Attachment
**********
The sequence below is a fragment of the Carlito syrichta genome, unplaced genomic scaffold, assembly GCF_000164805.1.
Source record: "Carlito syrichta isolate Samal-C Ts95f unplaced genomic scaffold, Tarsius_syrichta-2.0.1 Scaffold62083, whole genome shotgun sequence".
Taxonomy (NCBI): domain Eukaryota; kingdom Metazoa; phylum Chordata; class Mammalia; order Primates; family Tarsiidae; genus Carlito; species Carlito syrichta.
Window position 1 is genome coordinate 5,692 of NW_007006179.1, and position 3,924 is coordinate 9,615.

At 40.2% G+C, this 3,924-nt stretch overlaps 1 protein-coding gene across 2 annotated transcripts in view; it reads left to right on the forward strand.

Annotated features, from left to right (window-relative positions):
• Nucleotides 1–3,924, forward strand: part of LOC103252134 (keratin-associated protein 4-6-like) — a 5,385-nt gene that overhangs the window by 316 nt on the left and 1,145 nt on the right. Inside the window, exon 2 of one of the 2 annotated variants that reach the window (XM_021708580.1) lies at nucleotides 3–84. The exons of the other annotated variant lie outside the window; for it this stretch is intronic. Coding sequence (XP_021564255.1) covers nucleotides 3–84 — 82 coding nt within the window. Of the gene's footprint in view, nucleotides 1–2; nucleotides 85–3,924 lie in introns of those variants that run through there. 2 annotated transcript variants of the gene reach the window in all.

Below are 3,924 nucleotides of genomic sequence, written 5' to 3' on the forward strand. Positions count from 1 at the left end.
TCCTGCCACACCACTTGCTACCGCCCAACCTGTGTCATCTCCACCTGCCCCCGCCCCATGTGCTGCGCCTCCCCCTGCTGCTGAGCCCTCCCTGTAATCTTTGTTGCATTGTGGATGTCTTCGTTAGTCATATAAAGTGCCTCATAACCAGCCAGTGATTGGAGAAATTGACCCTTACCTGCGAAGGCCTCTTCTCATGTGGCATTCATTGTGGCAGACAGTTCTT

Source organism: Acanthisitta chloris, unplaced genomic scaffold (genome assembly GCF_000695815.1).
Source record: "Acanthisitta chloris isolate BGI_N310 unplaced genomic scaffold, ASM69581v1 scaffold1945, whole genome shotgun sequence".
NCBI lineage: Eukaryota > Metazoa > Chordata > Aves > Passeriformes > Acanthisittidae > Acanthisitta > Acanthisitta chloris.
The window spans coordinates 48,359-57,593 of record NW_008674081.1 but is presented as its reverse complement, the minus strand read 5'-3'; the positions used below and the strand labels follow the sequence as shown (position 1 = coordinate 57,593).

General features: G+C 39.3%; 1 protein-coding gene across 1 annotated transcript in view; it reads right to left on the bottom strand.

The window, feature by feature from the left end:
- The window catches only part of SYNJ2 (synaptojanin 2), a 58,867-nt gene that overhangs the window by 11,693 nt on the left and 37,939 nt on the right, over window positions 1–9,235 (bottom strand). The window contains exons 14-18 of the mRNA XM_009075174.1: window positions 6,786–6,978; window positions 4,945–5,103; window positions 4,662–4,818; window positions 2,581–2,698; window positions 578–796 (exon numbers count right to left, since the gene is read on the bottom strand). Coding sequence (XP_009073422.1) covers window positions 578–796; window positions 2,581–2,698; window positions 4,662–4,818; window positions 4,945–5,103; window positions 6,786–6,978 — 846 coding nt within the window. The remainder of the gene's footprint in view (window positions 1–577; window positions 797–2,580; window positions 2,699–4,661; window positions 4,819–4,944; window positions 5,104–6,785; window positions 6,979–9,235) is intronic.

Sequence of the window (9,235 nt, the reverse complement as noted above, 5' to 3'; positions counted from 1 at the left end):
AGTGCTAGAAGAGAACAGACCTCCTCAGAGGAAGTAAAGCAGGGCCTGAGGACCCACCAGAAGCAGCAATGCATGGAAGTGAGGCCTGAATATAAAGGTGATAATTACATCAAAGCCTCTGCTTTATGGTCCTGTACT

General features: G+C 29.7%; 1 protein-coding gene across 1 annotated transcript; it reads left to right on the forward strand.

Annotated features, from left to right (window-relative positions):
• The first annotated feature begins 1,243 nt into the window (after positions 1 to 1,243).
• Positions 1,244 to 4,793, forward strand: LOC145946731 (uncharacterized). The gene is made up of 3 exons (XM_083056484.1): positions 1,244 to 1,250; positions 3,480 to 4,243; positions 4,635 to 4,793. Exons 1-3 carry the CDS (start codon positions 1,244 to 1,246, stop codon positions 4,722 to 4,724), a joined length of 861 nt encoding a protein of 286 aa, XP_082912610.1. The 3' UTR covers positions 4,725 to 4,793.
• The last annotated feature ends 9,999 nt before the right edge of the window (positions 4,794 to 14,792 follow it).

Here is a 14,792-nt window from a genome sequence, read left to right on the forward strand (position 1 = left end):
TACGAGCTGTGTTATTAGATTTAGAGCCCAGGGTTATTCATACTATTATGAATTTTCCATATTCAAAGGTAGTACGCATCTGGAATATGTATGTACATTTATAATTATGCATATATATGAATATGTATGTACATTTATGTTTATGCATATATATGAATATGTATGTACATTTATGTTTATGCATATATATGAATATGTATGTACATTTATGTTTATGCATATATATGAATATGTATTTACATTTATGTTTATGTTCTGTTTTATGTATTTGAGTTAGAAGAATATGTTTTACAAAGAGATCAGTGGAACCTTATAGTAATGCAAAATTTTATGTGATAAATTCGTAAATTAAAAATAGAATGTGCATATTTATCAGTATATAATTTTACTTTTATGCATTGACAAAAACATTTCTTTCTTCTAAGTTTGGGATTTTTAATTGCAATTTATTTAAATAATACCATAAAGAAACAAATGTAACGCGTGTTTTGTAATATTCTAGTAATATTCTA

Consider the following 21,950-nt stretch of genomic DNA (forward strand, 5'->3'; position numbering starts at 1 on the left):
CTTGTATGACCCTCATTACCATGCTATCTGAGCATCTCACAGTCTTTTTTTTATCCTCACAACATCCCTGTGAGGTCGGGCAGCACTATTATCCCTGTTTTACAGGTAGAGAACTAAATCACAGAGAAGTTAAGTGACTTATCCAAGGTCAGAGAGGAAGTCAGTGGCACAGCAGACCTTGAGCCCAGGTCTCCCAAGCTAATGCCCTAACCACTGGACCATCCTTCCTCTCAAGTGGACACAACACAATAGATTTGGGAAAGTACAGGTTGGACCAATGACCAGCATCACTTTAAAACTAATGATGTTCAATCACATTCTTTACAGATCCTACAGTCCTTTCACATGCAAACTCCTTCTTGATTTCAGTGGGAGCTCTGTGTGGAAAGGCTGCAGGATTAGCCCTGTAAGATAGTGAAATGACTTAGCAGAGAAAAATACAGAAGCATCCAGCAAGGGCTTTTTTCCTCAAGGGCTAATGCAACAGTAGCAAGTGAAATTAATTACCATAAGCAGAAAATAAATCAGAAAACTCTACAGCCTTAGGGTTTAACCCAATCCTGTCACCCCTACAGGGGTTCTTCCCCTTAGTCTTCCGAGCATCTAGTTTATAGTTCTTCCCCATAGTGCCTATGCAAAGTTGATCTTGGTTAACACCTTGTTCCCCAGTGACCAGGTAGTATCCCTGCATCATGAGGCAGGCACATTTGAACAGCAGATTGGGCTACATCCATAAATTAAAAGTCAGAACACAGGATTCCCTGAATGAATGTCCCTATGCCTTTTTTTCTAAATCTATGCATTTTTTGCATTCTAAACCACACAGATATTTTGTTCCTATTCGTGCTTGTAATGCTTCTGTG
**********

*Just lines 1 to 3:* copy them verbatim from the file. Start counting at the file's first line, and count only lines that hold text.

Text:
The sequence below is a fragment of the Carlito syrichta genome, unplaced genomic scaffold, assembly GCF_000164805.1.
Source record: "Carlito syrichta isolate Samal-C Ts95f unplaced genomic scaffold, Tarsius_syrichta-2.0.1 Scaffold62083, whole genome shotgun sequence".
Taxonomy (NCBI): domain Eukaryota; kingdom Metazoa; phylum Chordata; class Mammalia; order Primates; family Tarsiidae; genus Carlito; species Carlito syrichta.